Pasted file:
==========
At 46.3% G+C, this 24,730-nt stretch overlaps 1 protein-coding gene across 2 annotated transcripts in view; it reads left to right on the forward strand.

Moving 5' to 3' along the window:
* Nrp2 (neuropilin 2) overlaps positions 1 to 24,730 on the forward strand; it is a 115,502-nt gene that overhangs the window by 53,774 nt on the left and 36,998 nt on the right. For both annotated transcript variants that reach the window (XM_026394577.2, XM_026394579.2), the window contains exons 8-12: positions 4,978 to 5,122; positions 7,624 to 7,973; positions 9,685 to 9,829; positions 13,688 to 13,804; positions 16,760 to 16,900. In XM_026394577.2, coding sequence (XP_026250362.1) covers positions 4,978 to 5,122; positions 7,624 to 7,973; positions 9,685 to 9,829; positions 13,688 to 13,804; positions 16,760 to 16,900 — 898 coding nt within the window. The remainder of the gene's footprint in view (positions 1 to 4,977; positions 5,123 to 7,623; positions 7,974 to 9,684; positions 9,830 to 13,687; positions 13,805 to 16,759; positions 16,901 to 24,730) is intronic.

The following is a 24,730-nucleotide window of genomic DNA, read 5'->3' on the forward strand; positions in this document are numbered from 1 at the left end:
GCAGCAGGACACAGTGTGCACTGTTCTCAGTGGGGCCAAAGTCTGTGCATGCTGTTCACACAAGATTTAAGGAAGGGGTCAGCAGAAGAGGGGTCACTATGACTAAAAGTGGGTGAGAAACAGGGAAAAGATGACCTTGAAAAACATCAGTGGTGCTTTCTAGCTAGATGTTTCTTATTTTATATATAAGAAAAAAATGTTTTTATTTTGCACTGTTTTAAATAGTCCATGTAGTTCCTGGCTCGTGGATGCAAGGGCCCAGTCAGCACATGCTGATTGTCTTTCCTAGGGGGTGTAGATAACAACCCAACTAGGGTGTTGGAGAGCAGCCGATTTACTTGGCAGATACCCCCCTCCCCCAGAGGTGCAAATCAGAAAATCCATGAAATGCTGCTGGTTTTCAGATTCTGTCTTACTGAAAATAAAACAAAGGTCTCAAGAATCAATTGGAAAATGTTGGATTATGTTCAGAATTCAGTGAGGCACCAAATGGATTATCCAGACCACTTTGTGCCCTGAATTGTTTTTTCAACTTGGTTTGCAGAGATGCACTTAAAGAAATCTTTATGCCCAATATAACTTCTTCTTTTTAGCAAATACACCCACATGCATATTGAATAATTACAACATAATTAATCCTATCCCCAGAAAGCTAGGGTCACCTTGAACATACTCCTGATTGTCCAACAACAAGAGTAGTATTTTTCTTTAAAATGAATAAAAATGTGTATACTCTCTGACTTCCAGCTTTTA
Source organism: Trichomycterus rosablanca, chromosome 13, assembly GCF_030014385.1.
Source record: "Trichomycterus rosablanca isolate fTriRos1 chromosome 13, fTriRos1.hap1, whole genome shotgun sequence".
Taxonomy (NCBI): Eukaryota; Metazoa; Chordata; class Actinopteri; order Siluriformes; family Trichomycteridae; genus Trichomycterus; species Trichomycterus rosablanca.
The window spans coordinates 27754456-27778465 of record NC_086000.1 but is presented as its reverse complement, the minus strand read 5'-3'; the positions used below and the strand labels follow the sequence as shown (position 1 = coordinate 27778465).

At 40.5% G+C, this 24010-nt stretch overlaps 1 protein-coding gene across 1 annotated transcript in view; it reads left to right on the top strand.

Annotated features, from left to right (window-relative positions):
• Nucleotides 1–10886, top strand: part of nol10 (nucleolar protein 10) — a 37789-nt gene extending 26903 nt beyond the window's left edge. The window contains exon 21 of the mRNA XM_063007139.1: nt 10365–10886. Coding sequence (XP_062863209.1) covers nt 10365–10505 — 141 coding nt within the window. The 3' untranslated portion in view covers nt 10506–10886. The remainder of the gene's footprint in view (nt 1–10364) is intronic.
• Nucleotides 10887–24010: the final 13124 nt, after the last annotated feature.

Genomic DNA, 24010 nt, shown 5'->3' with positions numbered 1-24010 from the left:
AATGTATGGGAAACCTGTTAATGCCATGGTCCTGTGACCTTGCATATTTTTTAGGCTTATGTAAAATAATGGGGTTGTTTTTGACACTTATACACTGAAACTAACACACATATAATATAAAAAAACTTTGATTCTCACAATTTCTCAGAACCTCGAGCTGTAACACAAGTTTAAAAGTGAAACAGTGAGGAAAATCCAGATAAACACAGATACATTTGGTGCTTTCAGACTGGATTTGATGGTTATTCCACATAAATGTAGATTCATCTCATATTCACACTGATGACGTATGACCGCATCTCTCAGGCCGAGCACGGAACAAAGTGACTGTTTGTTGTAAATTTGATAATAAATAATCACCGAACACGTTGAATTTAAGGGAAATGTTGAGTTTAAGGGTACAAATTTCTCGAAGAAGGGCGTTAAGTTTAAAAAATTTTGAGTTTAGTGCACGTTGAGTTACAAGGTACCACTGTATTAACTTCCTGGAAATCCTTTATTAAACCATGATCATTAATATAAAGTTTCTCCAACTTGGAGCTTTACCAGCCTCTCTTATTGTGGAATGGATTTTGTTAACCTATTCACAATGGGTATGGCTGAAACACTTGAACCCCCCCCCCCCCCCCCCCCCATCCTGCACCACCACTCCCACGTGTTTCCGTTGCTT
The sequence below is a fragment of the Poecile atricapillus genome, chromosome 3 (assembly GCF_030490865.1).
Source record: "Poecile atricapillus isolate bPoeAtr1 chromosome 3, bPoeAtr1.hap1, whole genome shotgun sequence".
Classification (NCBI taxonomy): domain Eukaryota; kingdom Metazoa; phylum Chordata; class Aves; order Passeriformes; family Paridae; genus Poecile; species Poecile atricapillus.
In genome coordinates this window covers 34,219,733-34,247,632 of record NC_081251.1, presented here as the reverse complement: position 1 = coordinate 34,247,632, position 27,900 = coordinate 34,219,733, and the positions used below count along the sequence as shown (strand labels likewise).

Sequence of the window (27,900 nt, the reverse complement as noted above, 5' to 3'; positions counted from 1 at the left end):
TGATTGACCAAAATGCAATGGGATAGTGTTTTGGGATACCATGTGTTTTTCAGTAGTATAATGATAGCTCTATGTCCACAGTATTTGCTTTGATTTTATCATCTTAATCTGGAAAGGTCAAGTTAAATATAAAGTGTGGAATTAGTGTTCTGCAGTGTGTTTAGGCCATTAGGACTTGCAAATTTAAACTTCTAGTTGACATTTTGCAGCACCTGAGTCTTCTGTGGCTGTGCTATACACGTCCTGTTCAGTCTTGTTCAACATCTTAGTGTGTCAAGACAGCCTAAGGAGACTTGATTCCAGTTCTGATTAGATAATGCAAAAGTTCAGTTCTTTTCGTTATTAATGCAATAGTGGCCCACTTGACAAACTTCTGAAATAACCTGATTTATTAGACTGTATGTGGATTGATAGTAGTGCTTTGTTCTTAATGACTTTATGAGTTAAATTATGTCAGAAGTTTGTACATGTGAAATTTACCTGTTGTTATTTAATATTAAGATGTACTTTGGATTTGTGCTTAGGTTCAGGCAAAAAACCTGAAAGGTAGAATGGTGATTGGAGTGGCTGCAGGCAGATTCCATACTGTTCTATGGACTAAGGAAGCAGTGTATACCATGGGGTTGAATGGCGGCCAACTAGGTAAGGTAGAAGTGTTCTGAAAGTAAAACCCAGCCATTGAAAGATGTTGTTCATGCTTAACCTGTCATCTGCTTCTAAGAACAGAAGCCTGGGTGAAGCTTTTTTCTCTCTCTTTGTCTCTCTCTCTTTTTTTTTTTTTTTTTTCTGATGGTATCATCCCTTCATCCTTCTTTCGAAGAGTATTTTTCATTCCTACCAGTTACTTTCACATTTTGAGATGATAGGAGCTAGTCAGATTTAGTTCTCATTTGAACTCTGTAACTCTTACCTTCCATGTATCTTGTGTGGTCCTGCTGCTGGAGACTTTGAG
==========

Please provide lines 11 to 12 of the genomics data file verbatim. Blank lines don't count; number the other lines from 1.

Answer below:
Annotated features, from left to right (window-relative positions):
• Nucleotides 1–10886, top strand: part of nol10 (nucleolar protein 10) — a 37789-nt gene extending 26903 nt beyond the window's left edge. The window contains exon 21 of the mRNA XM_063007139.1: nt 10365–10886. Coding sequence (XP_062863209.1) covers nt 10365–10505 — 141 coding nt within the window. The 3' untranslated portion in view covers nt 10506–10886. The remainder of the gene's footprint in view (nt 1–10364) is intronic.